Saturday, March 7, 2020
City induced bike (spite) lanes continue to frustrate Sunnyside and Woodside residents, business owners and emergency services
A long-time Sunnyside Gardens resident has produced a video calling on the Department of Transportation to remove the protected bicycle lanes from Skillman and 43rd Avenues and return the corridors back to the way they were prior to their overhaul in 2018.
Dorothy Morehead, a local realtor and member of Community Board 2, said that she made the video to highlight the effect the 2018 street redesign has had on Sunnyside residents and business owners.
She argues that the redesign has hurt local businesses, made the area less safe, increased traffic congestion, and made it difficult for fire trucks and emergency vehicles to traverse the two avenues–putting people at risk.
She is calling on the DOT to come back to the community and reevaluate the plan. She wants the avenues to go back to the way they were before the protected bike lanes were installed. She said that the previous bike lane was safe and effective.
“The impact on this community and the impact on the businesses just can’t go unchallenged,” Morehead, who has lived in the neighborhood for 50 years, said in an interview. “These redesigns are mainly for the bikers and it is not fair to the rest of the community.”
Morehead hired a filmmaker and spent $4,000 on the video. Work began on the project last fall and was completed this week.
The film includes interviews with members of Queens Streets for All, a group comprised of nearly a dozen Skillman Avenue business owners and residents who remain opposed to the 2018 redesign. It also includes footage taken from a drone, which Morehead uses to support her arguments.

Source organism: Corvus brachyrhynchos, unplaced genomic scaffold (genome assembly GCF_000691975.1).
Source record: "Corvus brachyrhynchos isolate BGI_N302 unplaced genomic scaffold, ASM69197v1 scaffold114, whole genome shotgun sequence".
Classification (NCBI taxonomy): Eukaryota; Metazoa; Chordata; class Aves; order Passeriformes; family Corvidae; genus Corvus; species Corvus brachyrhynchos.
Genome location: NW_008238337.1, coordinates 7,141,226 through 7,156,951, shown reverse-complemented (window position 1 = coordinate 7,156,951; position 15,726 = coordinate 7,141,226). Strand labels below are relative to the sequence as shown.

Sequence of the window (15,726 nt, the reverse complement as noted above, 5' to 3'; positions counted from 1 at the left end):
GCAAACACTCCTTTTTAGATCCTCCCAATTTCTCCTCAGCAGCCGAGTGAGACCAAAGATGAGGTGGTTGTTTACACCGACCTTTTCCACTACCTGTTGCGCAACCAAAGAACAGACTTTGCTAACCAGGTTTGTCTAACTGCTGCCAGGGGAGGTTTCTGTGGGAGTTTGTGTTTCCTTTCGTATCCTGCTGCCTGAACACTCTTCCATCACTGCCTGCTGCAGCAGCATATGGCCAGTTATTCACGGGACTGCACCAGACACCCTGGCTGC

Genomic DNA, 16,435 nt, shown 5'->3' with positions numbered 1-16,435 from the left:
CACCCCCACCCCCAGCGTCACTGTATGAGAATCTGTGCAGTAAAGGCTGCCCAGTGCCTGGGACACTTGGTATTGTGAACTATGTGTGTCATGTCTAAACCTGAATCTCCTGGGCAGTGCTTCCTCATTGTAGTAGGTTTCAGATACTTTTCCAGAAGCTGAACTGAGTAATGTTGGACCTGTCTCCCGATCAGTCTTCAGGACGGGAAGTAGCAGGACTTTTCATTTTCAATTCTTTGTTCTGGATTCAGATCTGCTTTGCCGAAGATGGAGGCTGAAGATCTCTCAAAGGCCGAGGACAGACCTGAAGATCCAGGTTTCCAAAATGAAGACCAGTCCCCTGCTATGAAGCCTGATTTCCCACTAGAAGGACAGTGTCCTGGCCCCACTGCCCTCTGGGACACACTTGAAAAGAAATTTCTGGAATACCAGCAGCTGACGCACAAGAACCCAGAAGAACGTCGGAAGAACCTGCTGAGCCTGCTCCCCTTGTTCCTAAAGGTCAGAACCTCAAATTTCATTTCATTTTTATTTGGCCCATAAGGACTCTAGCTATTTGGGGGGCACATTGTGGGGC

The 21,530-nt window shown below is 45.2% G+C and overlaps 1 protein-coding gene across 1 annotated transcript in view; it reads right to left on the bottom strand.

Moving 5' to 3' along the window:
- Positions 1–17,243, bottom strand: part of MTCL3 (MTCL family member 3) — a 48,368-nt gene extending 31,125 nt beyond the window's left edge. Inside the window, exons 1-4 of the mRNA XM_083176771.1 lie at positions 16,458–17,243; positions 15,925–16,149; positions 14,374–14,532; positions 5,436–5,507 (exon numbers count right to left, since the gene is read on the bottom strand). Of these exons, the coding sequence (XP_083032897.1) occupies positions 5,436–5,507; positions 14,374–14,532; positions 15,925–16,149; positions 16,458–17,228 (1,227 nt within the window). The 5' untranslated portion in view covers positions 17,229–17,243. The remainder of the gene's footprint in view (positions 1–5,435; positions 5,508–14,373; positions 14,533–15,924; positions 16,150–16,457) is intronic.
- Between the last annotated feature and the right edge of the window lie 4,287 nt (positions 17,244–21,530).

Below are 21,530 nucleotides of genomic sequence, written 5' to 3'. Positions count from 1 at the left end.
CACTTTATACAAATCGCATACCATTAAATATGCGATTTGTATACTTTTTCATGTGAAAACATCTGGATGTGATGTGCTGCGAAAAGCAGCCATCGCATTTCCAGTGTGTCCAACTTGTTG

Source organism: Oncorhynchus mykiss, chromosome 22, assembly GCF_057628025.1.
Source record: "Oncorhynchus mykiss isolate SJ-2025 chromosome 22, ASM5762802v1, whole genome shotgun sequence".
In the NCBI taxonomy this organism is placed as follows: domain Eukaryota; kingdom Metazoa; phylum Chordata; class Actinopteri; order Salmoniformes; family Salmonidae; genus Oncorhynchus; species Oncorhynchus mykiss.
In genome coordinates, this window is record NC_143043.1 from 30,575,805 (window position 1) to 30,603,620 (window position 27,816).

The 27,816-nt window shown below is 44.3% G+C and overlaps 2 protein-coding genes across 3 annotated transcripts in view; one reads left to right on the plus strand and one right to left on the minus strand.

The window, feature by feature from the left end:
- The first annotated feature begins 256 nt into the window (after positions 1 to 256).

The video takes issue with many components of the redesign—such as Skillman Avenue being reduced from two lanes to one between 49th Street and 54th Street. It also discusses the narrowing of the two travel lanes elsewhere, with the people interviewed saying it has led to congestion—particularly when vehicles double park.
The video even questions whether the redesign has led to increased safety at all.
The redesign has been controversial from the get go—pitting bicycle safety advocates against many business owners and long-time residents. The final plan was rejected by Community Board 2 on June 7, 2018, and Assemblywoman Cathy Nolan, former Congressman Joseph Crowley and
Councilmember Jimmy Van Bramer opposed it.
Van Bramer, however, later changed his mind and advocated for it.
Mayor de Blasio, however, ultimately made the decision and the redesign went into effect in August 2018.
This video she produced also makes the other video made by some bike zealot look bad. Because in the latter video, they do a bunch of before and afters that show absolutely no traffic and how the lousy redesign shows cars parked further into the street that look more obstructive than vehicles double parked in the original bike lane.
And she and the others are right, a lot of bike commuters are selfish jerks. I coined a portmanteau for the mentality of these bike zealots and lobbies like Transportation Alternatives calling for more of these lanes and their vehement intolerance for car owners, "biketitlement"